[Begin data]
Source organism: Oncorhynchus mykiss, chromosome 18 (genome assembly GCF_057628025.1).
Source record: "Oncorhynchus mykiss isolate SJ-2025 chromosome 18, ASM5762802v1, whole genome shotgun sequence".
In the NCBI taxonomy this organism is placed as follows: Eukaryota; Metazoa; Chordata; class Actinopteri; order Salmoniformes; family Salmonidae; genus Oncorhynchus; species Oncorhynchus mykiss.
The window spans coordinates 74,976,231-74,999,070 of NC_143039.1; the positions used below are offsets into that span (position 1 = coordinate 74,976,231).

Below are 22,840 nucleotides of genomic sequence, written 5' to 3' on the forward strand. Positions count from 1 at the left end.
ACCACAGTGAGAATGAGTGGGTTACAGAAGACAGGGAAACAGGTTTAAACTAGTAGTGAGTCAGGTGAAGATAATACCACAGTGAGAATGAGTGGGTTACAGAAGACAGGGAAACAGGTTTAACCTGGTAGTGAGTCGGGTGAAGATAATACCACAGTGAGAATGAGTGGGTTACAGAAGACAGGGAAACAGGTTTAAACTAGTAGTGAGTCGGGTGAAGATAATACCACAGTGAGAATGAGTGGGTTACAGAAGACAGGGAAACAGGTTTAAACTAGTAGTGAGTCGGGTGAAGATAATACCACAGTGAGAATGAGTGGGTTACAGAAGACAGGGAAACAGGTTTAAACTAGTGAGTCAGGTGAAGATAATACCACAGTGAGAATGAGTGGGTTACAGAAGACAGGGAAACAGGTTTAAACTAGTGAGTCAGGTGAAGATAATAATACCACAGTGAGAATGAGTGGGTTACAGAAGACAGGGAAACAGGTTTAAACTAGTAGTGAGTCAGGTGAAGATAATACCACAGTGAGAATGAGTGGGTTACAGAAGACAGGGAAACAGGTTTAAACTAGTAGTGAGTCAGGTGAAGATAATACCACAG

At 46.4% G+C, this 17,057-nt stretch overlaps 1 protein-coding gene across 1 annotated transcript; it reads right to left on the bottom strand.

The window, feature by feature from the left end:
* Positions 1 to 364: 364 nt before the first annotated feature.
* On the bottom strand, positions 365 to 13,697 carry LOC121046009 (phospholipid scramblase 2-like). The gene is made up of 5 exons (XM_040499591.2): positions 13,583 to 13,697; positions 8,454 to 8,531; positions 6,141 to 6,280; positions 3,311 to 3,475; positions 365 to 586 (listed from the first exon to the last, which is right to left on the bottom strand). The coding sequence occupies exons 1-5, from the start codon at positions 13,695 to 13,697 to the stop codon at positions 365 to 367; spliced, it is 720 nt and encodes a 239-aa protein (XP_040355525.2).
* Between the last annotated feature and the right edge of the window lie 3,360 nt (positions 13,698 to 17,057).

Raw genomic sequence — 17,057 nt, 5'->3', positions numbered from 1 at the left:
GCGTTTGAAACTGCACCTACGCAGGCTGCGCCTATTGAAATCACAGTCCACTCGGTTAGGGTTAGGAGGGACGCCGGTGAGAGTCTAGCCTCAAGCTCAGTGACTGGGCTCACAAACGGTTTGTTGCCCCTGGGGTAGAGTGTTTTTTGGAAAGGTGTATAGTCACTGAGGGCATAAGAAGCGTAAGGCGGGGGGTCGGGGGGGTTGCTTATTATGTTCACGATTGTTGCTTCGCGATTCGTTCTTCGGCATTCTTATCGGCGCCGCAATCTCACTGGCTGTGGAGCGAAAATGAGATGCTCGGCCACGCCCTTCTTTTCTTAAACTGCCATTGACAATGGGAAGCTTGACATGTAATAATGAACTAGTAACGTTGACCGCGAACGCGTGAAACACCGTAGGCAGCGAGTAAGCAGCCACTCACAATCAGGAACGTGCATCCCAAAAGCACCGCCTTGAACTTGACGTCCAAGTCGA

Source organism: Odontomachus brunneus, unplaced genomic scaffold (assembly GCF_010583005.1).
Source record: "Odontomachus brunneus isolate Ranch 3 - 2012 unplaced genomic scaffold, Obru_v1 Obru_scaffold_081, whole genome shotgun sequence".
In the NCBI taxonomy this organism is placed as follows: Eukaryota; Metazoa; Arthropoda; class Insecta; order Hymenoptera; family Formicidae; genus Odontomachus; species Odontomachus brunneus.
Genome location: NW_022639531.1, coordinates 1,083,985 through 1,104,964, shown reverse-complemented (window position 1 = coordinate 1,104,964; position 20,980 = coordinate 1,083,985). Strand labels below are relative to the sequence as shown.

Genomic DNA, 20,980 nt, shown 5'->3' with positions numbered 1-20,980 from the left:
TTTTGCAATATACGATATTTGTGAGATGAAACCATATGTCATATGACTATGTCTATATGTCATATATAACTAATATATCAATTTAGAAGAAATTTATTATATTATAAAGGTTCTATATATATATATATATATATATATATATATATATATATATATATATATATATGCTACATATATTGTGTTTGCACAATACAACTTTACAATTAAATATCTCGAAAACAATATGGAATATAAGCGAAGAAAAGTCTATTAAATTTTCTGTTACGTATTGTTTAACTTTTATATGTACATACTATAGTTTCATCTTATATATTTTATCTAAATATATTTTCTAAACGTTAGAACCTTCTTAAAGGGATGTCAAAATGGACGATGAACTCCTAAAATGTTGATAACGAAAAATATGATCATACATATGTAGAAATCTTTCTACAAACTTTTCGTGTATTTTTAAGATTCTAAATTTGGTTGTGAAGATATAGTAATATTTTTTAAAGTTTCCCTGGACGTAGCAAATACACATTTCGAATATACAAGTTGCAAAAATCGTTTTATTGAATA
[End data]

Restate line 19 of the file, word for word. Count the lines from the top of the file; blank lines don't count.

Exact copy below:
TTTTGCAATATACGATATTTGTGAGATGAAACCATATGTCATATGACTATGTCTATATGTCATATATAACTAATATATCAATTTAGAAGAAATTTATTATATTATAAAGGTTCTATATATATATATATATATATATATATATATATATATATATATATATATATATGCTACATATATTGTGTTTGCACAATACAACTTTACAATTAAATATCTCGAAAACAATATGGAATATAAGCGAAGAAAAGTCTATTAAATTTTCTGTTACGTATTGTTTAACTTTTATATGTACATACTATAGTTTCATCTTATATATTTTATCTAAATATATTTTCTAAACGTTAGAACCTTCTTAAAGGGATGTCAAAATGGACGATGAACTCCTAAAATGTTGATAACGAAAAATATGATCATACATATGTAGAAATCTTTCTACAAACTTTTCGTGTATTTTTAAGATTCTAAATTTGGTTGTGAAGATATAGTAATATTTTTTAAAGTTTCCCTGGACGTAGCAAATACACATTTCGAATATACAAGTTGCAAAAATCGTTTTATTGAATA